What Is A Sump Pump & Should It Be Inspected?
It was 2008 in the middle of the winter season. The Grand Forks Herald reported that icy patches were covering the streets--but it wasn't due to the cold precipitation. In actuality, the problem was caused by run-off from household sump pumps being met with the subfreezing temps. However, in spite of how much upset the runoff was causing for pedestrians and motorists, the sump pumps were doing something very important: preventing floods in household basements.
A sump pump is basically a small pump that is installed into the lowest portion of a crawlspace or basement. Its job? Keep the building dry so that it doesn't flood. Typically, a sump pump will be placed into a sump pit, a carefully constructed area for it to sit. The water will then flow and drain into the pit, and the sump pump will work to pump the water out. The water will be pumped out and away from the building to keep the crawlspace or basement area dry.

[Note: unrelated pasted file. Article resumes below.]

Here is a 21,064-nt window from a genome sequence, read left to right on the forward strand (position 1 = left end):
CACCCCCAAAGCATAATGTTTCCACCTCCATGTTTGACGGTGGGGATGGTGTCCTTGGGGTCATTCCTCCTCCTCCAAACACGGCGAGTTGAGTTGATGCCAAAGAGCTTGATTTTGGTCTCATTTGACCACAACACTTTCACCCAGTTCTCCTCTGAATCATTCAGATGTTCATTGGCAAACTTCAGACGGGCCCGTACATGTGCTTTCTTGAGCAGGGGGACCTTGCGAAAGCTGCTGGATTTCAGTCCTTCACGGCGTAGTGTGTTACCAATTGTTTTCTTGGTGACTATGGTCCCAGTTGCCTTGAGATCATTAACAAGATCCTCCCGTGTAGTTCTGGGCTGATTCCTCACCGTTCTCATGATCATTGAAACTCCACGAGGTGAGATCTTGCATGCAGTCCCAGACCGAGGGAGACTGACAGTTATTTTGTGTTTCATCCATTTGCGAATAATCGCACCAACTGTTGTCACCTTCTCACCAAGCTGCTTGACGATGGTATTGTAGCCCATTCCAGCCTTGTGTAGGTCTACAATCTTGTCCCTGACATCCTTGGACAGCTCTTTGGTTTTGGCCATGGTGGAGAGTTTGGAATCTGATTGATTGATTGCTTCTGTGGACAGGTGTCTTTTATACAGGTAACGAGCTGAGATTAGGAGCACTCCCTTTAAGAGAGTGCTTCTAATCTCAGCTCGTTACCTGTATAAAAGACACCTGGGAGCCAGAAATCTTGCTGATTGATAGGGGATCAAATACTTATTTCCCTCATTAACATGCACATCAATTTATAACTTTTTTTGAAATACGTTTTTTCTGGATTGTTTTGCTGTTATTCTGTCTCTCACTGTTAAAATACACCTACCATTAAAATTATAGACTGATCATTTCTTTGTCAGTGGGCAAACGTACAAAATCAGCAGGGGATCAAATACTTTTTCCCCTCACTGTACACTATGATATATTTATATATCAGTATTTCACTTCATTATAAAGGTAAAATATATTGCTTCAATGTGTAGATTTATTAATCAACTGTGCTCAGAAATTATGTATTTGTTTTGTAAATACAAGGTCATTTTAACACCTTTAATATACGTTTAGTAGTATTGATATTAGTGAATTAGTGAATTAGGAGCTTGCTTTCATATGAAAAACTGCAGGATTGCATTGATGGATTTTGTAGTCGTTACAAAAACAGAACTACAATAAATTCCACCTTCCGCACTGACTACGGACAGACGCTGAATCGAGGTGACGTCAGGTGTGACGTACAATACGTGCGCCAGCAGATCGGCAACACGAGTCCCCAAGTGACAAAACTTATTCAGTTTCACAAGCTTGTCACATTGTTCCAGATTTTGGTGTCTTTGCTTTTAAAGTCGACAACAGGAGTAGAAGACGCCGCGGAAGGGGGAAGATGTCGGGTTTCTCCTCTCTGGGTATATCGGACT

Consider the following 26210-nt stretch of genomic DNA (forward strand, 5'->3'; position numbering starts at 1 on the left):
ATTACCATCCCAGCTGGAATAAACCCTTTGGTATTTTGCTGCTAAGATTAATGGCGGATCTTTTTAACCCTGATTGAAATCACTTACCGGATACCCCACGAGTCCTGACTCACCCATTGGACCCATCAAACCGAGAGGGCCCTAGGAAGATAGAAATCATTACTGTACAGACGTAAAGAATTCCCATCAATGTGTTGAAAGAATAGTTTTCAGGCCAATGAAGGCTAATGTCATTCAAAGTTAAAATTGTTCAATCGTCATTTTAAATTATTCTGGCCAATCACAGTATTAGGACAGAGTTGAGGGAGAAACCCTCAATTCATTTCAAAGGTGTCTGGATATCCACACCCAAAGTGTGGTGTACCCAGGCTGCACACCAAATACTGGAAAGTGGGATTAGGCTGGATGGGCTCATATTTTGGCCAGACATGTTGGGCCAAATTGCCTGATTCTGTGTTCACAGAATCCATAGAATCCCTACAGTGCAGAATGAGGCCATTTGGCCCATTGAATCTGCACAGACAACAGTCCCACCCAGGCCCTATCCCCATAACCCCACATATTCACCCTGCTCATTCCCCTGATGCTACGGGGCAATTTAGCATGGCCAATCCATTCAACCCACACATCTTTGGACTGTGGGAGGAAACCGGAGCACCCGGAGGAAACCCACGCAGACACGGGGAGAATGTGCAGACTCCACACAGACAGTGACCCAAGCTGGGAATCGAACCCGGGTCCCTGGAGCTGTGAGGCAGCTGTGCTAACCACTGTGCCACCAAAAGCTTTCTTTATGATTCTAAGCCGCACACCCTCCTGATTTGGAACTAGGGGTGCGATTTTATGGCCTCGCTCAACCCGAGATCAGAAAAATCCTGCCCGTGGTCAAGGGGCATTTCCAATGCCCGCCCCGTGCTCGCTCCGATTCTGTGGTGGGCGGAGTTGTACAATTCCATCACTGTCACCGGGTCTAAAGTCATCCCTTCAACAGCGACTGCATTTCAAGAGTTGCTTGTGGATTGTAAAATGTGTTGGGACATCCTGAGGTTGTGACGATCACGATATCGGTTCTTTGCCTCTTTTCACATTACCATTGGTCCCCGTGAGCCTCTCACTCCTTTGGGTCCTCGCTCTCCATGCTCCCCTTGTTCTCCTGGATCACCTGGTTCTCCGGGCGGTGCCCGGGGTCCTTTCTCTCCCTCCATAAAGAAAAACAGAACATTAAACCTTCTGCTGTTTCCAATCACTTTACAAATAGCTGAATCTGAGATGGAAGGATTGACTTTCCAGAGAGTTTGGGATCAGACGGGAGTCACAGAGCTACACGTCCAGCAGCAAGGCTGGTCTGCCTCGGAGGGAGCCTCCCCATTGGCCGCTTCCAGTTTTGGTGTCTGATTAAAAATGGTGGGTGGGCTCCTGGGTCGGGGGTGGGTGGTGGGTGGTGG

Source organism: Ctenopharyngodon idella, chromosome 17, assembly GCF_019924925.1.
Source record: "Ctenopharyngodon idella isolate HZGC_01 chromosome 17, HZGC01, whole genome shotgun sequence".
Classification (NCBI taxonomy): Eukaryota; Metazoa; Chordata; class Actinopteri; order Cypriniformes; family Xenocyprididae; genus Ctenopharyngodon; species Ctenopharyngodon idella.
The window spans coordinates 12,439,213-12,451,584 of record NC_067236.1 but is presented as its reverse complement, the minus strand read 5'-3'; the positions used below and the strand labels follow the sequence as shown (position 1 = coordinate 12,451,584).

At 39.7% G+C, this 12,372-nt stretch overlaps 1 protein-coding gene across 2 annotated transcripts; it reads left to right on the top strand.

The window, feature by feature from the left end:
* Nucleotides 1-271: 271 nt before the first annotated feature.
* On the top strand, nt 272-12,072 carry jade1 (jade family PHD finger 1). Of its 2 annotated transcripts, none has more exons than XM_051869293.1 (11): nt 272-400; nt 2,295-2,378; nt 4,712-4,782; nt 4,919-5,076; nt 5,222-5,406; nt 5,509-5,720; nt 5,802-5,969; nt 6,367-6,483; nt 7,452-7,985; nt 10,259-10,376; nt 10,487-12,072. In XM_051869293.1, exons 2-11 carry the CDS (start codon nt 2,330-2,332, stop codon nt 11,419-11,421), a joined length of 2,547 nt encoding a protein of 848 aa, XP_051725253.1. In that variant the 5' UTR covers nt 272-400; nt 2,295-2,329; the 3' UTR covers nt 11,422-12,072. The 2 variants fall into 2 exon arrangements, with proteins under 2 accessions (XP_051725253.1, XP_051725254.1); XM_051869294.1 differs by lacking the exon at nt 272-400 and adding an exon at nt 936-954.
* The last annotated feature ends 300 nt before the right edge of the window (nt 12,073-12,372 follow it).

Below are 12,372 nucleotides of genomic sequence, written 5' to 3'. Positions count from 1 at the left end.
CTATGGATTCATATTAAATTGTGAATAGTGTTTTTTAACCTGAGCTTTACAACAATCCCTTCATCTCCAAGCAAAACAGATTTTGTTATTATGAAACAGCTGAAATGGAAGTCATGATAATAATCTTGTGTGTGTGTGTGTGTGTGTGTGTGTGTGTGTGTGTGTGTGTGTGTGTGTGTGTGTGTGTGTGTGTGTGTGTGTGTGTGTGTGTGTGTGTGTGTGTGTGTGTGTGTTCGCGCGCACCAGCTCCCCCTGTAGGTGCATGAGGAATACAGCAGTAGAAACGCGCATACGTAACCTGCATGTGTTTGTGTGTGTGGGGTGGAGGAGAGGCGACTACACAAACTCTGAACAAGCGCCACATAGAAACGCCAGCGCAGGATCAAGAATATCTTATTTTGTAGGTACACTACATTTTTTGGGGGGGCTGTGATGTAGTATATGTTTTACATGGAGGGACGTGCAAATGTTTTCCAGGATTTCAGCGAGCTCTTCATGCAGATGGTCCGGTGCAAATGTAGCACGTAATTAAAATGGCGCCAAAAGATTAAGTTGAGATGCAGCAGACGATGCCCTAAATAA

About 60% of American homes have an issue with wetness below ground level. However, more homeowners than this will probably deal with a flooded basement eventually. And, it doesn't take a lot of water to cost a homeowner thousands in damages. Moisture in your basement can also lead to mildew and mold, causing health hazards.